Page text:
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Conrad Black wants new trial, says it would be `miscarriage of justice to let verdict stand'

Conrad Black wants new trial, says it would be `miscarriage of justice to let verdict stand'

Convicted former media baron Conrad Black is asking a judge to grant him a new trial or an acquittal, saying it "would be a miscarriage of justice to let the verdict stand."
U.S. District Judge Amy St. Eve should consider whether trial witnesses were credible, according to motions filed late Monday, more than a month after he was convicted of swindling the Hollinger International newspaper empire.
"The court must consider the weight of the evidence, and must grant a new trial if that evidence preponderates heavily against the verdict, such that it would be a miscarriage of justice to let the verdict stand," the motion said.
Black, who remains free on $21 million (euro15.38 million) bond pending his sentencing on Nov. 30, told The Canadian Press in an e-mail Monday night that he was confident in his chances for success.
"I am fine thank you, and enjoying my house in Palm Beach," he wrote. "I remain optimistic."
Black, who gave up his Canadian citizenship in 2001 to become a member of Britain's House of Lords, was told to stay in Chicago or in Palm Beach, Florida. He was not allowed to return to Canada.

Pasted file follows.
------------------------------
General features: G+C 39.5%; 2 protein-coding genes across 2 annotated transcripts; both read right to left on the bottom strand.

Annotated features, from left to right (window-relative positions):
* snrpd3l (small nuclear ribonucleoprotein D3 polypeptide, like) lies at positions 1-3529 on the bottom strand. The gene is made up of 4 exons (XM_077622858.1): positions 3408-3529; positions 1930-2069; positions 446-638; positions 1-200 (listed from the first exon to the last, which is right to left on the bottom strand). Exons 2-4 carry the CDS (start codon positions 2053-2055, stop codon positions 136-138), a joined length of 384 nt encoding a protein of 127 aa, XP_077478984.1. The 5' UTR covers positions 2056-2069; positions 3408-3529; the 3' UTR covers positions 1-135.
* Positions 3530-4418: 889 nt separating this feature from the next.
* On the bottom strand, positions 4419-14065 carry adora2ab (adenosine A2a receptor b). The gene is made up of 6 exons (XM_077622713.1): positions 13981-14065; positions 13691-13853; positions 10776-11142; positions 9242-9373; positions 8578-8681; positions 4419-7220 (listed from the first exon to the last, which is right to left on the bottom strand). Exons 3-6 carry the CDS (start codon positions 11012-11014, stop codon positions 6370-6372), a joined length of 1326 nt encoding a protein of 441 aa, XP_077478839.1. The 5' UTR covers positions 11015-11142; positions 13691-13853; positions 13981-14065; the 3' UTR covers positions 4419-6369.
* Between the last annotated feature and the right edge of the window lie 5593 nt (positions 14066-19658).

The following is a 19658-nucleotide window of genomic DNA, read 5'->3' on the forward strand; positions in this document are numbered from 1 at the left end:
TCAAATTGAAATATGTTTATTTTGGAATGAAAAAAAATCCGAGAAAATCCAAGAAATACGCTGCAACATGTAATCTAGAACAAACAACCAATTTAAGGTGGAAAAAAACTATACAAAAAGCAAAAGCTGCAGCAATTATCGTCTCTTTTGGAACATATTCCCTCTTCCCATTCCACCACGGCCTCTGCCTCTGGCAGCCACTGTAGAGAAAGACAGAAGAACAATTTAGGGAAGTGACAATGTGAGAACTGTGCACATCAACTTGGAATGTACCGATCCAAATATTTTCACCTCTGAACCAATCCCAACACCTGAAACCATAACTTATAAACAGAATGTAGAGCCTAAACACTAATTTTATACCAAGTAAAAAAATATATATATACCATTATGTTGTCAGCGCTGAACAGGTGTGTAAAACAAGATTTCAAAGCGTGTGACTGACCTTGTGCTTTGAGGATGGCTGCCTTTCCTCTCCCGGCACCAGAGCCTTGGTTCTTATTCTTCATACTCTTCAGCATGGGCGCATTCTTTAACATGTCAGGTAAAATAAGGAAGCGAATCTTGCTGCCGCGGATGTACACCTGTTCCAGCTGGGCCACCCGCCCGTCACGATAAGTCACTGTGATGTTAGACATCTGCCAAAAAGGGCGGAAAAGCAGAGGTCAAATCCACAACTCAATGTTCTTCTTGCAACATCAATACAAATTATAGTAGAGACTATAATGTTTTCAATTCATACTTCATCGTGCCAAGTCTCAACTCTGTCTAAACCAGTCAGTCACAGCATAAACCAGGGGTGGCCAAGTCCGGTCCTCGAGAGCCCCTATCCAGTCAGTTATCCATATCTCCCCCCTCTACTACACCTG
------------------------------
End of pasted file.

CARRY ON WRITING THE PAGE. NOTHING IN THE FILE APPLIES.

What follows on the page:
Black's attorneys did not immediately return telephone messages left by The Associated Press after business hours.
Black was convicted July 13 of three counts of mail fraud and one count of obstruction of justice. He was acquitted on nine other counts.
Three other former Hollinger executives _ John Boultbee, Peter Y. Atkinson, and Mark Kipnis, also were convicted of fraud charges. They also filed motions Monday for new trials or acquittals.
The government's star witness at the trial was F. David Radler, Black's partner in building the Hollinger empire over three decades. He pleaded guilty to mail fraud and agreed to testify in exchange for a lenient 29-month sentence and a $250,000 (euro183,043) fine.
St. Eve rejected a defense request to recall Radler to cross-examine him on the deal, a ruling that defense attorneys said was unfair.
"The only evidence linking Mr. Black to the payments (other than his receipt of a cheque) is the unsupported, incredible testimony of the government's co-operating witness, F. David Radler," the filing said. "The alleged telephone call on which the government's case rests were undocumented, and even Radler himself could not remember them in detail."
The motion also said St. Eve erred when she gave so-called "ostrich" instructions to the jury, which meant Black could be found guilty by knowingly avoiding, or sticking his head in the sand like an ostrich, while illegal activity took place.
The government failed to prove Black knew or deliberately avoided proof he was involved in wrongdoing, the motion said.
In a separate motion, Black's lawyers said the government failed to prove its case beyond a reasonable doubt and never produced evidence that Black tried to obstruct justice by removing 13 boxes of documents from his Toronto offices despite a court order sealing the premises.
"At best, the government showed it was possible that Mr. Black intended to obstruct a government proceeding by removing documents. But the defense provided an innocent explanation for Black's behavior that was at least as plausible, if not far more likely to be true," the motion said. "The undisputed trial evidence showed that generally the company documents contained in Mr. Black's boxes were mere copies and that most of the documents had already been turned over to the SEC."


Updated : 2021-06-17 07:48 GMT+08:00